In a Pool which could easily be decided on bonus points, Toulouse may yet rue the night they came to Glasgow and spent half a fruitless hour chasing a fourth try, in their 22-16 Heineken Cup win at Firhill on Friday.
After Glasgow had spent the first half putting a serious spanner in the works, Toulouse's big red machine got going in the second half, but despite ten late minutes of heavy pressure they couldn't find the crucial score.
Still, after half an hour, had you turned to a Toulousain and said they'd be in that position, they'd have laughed so hard in your face it would have hurt.
Glasgow tore into their opponents, knowing that defeat would probably spell the end of their Heineken Cup and possibly with the memory of last season's famous conquest of Biarritz in their minds as encouragement.
For the first five minutes Toulouse barely touched the ball, and John Barclay's surge to near the line yielded a penalty for Dan Parks to give his side the lead.
Penalties were a feature of Toulouse's first quarter of an hour; they conceded four to Glasgow's none, three of them for failing to roll away from the tackle. It was reminiscent of Biarritz at Gloucester last week, and referee Alan Lewis was unforgiving.
Parks missed the second penalty - an awful miss - but nailed the fourth (which was for a collapsed scrum; Salvatore Perugini really struggled early on) for a thoroughly deserved 6-0 lead.
The damage to Toulouse could have been so much worse moments later. Lome Fa'atau's grubber through was mis-fielded by Maxime Medard, and Thom Evans pounced on the loose ball only for Medard's desperate covering tackle to dislodge the ball from Evans' grasp.
Medard had a nightmare first half, dropping a scoring pass on Toulouse's first real attack of the game after 24 minutes. But his dropped pass bizarrely led to a try.
Toulouse won the scrum against the head, and Shaun Sowerby flipped the ball out to Skrela, who swerved in and out to go under the posts and make the score 6-7, converting his own try.
Another penalty for that old biscuit of not rolling away gave Glasgow the lead back from Parks' boot, and so it stayed until the break, with Medard helping it remain so by dropping an even easier scoring pass with the corner at his mercy.
It all changed after the break. Slick Toulouse hands took them into the Glasgow 22 where Maleli Kunavore dropped a goal to give the French the lead.
Then a minute later Medard - whose improvement from sloppy to sensational at the half-time break was symptomatic of his team's turnaround - made a clean break off a pass from Kunavore that was a good two yards forward. He switched with Patricio Albacete, who lobbed inside to Byron Kelleher, and the Kiwi scrum-half just had the legs to get home.
Medard nearly latched onto the end of his own grubber kick for a third, and then Jauzion scored a terrific try under the posts, with Clement Poitrenaud spying a gap and chipping into it for the centre to gather and swerve home past Fa'atau's excuse for a tackle. Skrela's conversion made it 22-9 - 15 points in 13 minutes had the result pretty much wrapped up.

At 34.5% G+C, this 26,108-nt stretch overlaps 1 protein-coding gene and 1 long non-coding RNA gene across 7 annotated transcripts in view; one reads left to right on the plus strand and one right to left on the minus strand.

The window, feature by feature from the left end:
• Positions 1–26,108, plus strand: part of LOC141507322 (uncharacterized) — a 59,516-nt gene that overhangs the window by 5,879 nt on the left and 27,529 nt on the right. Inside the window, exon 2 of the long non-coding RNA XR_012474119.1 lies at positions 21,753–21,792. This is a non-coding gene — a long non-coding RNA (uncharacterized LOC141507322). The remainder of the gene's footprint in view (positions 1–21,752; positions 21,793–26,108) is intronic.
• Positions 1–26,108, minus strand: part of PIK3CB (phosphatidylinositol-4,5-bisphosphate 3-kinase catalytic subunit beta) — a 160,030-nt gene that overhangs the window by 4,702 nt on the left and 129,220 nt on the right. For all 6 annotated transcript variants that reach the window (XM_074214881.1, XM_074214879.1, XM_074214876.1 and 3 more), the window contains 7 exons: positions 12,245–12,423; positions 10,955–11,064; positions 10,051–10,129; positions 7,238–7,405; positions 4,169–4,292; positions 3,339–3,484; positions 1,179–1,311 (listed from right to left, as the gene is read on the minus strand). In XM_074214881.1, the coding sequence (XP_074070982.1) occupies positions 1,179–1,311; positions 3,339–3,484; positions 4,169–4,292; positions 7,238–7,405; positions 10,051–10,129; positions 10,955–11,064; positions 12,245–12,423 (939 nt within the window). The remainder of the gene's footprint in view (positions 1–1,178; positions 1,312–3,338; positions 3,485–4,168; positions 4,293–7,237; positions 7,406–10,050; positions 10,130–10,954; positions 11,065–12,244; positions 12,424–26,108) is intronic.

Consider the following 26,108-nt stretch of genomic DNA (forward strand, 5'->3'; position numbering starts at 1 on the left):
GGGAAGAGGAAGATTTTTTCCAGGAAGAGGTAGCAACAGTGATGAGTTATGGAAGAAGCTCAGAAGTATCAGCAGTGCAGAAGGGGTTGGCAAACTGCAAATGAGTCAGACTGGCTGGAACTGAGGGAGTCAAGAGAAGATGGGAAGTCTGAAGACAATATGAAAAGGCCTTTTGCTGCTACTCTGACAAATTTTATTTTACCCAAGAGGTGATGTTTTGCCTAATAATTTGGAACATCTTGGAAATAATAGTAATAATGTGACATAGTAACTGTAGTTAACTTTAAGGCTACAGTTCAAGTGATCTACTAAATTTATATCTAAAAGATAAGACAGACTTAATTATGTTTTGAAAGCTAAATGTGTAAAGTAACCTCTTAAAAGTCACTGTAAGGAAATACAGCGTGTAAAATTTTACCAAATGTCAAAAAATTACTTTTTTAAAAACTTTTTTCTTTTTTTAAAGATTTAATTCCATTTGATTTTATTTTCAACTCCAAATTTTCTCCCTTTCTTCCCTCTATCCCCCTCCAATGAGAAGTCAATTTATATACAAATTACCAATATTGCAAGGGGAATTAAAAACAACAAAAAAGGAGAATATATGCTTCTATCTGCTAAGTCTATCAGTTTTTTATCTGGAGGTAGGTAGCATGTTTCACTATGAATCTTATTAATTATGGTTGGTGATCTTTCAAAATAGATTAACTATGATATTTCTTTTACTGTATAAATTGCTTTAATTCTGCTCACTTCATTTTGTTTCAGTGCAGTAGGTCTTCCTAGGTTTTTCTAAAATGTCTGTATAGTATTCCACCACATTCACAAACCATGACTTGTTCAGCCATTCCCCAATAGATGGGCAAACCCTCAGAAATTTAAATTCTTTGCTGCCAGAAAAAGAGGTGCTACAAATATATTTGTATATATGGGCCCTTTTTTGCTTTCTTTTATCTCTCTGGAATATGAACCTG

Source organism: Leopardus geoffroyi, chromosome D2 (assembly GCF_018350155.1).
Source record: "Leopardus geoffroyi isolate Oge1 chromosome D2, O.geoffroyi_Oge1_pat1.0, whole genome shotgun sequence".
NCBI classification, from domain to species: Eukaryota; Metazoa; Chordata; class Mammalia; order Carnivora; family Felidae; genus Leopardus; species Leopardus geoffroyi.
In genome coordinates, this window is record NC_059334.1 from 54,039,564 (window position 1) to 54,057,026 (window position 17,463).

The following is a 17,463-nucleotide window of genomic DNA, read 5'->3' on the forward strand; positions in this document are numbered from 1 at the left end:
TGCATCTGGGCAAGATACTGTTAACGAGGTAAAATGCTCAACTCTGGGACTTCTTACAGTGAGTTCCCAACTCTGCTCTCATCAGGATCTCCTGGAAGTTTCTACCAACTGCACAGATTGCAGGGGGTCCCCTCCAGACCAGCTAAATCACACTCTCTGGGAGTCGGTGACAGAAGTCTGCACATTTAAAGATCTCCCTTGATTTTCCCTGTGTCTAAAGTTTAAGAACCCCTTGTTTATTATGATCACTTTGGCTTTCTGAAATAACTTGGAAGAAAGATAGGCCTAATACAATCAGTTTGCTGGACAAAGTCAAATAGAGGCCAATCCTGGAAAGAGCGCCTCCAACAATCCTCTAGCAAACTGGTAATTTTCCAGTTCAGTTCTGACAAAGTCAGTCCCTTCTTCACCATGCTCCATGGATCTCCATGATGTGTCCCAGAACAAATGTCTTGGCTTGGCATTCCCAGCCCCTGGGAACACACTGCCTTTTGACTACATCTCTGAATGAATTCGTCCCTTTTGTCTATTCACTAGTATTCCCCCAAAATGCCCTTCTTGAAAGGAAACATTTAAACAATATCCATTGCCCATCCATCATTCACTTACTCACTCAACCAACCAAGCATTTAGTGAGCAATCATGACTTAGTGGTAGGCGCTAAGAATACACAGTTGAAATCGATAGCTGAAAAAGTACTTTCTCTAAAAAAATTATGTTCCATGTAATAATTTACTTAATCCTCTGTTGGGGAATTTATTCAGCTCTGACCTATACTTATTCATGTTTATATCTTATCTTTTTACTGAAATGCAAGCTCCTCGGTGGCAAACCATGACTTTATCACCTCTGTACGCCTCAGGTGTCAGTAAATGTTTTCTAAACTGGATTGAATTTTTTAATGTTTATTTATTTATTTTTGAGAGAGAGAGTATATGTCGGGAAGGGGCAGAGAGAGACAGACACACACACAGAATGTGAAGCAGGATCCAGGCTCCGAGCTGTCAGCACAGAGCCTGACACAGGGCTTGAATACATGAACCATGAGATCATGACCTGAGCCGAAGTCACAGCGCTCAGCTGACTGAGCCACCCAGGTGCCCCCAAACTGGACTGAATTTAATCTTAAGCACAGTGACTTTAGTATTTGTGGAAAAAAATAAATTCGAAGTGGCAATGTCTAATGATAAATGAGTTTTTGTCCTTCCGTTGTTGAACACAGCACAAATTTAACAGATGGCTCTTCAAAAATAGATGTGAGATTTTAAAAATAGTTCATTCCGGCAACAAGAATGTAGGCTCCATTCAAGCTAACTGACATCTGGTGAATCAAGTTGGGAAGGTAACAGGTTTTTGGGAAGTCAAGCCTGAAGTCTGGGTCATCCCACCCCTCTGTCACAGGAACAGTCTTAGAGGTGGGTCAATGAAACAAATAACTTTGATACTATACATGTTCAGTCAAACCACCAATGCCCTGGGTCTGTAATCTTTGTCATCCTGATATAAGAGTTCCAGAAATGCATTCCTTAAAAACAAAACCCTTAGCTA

Toulouse had the better of the game from then on, but just couldn't find the extra yard when it was needed. The weather didn't help, with rain pelting down harder and harder as time ticked on, but once again there were too few red shirts at rucks, and Glasgow were able to spoil.
For their part, the Scots laboured hard. Dan Parks kicked very well from all angles, Thom Evans was dangerous every time he got near the ball, and the back row did all sorts of good work at the breakdown.
Right at the end, justice was served. The ball was hacked through, squirted out of three sets of Toulouse hands, and Fa'atau hacked through and dived on it to score.
Parks' conversion gave his side the bonus point, and set up a breathless finale as the Scots went in search of an unlikely win, but the focus now will be on Toulouse's dearth of tries. Will it cause a problem in the final reckoning?
Man of the match: Dan Parks, Thom Evans, Graeme Morrison, John Barclay, Johnnie Beattie, Kevin Tkatchuk and Moray Low all did well for Glasgow, with Salvatore Perugini (in the end), Patricio Albacete, Byron Kelleher, Yannick Jauzion and Clement Poitrenaud returning for Toulouse. But a step ahead of them all was Toulouse number eight Shaun Sowerby, who tackled, ran, covered, and kicked for touch (!) superbly.
Pens: Parks 3
Tries: Skrela, Kelleher, Jauzion
Cons: Skrela 2
Drop goal: Kunavore
Glasgow: 15 Bernardo Stortoni, 14 Lome Fa'atau, 13 Max Evans, 12 Graeme Morrison, 11 Thom Evans, 10 Dan Parks, 9 Mark McMillan, 8 Johnnie Beattie, 7 John Barclay, 6 Richie Vernon, 5 Alastair Kellock (c), 4 Dan Turner, 3 Ed Kalman, 2 Dougie Hall, 1 Kevin Tkachuk.
Replacements: 16 Pat MacArthur, 17 Moray Low, 18 Tim Barker, 19 Kelly Brown, 20 Ruaridh Jackson, 21 Colin Gregor, 22 Andrew Henderson
Toulouse: 15 ClÃ©ment Poitrenaud, 14 Manu Ahotaeiloa, 13 Florian Fritz, 12 Yannick Jauzion, 11 Maxime Medard, 10 David Skrela, 9 Byron Kelleher, 8 Shaun Sowerby, 7 Thierry Dusautoir, 6 Yannick Nyanga, 5 Patricio Albacete, 4 Fabien Pelous, 3 Salvatore Perugini, 2 William Servat, 1 Daan Human.
Replacements: 16 Alberto Vernet Basualdo, 17 Jean-Baptiste Poux, 18 Romain Millo-Chluski, 19 Jean Bouilhou, 20 Jean-Baptiste Elissalde, 21 CÃ©dric Heymans, 22 Maleli Kunavore.
Referee: Alan Lewis (Ireland)
Touch judges: Simon McDowell (Ireland), Alan Rogan (Ireland)
Television match official: Olan Trevor (Ireland)